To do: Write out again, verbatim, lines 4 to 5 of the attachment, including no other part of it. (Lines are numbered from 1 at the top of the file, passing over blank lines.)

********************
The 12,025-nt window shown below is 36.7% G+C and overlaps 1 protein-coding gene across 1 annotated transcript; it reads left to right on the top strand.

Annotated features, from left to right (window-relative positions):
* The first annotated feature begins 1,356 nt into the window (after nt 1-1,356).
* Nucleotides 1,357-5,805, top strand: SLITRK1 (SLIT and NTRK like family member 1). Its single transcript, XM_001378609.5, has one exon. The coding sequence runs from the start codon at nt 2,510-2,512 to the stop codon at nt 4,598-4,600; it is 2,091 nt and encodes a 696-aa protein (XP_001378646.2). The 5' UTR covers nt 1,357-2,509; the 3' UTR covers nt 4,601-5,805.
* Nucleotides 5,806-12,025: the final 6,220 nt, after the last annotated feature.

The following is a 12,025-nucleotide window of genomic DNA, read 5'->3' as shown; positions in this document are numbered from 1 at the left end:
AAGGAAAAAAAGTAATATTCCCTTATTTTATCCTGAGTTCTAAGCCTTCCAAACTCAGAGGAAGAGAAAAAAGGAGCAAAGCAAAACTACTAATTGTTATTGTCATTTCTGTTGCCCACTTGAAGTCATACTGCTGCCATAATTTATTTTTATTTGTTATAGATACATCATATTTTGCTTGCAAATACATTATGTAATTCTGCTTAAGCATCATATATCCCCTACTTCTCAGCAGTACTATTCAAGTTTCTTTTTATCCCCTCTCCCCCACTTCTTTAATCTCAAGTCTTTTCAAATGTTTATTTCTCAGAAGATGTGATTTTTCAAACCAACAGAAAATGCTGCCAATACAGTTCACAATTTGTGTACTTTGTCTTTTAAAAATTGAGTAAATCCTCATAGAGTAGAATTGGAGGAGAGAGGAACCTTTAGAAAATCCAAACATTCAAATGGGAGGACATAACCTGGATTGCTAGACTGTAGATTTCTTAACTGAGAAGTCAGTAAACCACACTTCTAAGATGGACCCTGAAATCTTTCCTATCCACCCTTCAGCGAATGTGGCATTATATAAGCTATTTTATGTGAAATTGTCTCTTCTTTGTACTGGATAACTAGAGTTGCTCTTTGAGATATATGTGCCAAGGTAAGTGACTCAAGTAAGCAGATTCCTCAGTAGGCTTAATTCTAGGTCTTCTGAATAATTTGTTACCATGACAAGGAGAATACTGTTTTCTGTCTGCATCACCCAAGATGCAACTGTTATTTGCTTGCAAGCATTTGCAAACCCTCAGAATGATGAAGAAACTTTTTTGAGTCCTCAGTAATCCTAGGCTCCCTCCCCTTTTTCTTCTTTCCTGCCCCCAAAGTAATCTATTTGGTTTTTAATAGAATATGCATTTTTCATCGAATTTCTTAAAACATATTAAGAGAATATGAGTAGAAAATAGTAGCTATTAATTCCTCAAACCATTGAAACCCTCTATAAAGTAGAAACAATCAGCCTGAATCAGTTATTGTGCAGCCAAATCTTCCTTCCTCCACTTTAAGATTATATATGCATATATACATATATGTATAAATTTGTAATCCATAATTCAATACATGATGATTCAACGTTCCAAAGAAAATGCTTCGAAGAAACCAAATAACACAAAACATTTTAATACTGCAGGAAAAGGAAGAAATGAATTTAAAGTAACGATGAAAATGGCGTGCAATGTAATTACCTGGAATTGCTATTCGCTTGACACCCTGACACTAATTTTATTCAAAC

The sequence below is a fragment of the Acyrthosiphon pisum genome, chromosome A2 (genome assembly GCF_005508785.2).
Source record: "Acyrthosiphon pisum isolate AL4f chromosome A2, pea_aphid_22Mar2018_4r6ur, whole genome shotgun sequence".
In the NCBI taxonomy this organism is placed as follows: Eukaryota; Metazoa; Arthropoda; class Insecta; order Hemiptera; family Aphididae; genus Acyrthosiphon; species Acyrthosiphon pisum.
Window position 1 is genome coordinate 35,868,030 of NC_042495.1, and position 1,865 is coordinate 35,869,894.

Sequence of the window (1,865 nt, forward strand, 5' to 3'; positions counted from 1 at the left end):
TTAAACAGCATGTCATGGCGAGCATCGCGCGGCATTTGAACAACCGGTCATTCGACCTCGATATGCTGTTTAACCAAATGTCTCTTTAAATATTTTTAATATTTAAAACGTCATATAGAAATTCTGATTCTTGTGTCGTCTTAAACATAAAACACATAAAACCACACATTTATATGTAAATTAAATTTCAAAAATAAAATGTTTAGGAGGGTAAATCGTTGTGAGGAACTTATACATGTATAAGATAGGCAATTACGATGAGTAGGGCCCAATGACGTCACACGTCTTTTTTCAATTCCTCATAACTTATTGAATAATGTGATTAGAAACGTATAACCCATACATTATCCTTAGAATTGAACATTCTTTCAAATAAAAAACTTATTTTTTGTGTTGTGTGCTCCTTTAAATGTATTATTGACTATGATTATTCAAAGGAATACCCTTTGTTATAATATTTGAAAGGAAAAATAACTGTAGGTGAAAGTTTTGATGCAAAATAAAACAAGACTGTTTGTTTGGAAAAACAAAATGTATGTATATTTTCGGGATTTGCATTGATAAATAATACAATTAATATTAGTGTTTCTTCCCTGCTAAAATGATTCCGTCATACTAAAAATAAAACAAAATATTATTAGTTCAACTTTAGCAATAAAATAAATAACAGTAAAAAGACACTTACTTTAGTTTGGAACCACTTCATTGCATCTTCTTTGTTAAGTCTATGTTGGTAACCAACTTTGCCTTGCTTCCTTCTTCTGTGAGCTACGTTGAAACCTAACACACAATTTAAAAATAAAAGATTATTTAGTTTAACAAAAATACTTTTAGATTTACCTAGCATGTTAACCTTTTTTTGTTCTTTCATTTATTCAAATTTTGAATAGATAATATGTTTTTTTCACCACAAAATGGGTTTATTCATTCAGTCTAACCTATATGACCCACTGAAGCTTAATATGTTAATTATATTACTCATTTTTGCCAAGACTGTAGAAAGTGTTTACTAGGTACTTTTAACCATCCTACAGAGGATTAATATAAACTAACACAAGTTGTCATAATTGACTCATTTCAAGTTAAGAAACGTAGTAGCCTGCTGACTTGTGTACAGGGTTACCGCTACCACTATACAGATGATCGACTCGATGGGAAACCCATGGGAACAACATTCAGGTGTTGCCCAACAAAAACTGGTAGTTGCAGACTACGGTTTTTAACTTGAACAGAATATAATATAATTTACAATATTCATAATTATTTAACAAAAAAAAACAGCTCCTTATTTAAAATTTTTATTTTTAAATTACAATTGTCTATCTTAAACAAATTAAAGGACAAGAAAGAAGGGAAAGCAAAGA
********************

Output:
* Nucleotides 1,357-5,805, top strand: SLITRK1 (SLIT and NTRK like family member 1). Its single transcript, XM_001378609.5, has one exon. The coding sequence runs from the start codon at nt 2,510-2,512 to the stop codon at nt 4,598-4,600; it is 2,091 nt and encodes a 696-aa protein (XP_001378646.2). The 5' UTR covers nt 1,357-2,509; the 3' UTR covers nt 4,601-5,805.
* Nucleotides 5,806-12,025: the final 6,220 nt, after the last annotated feature.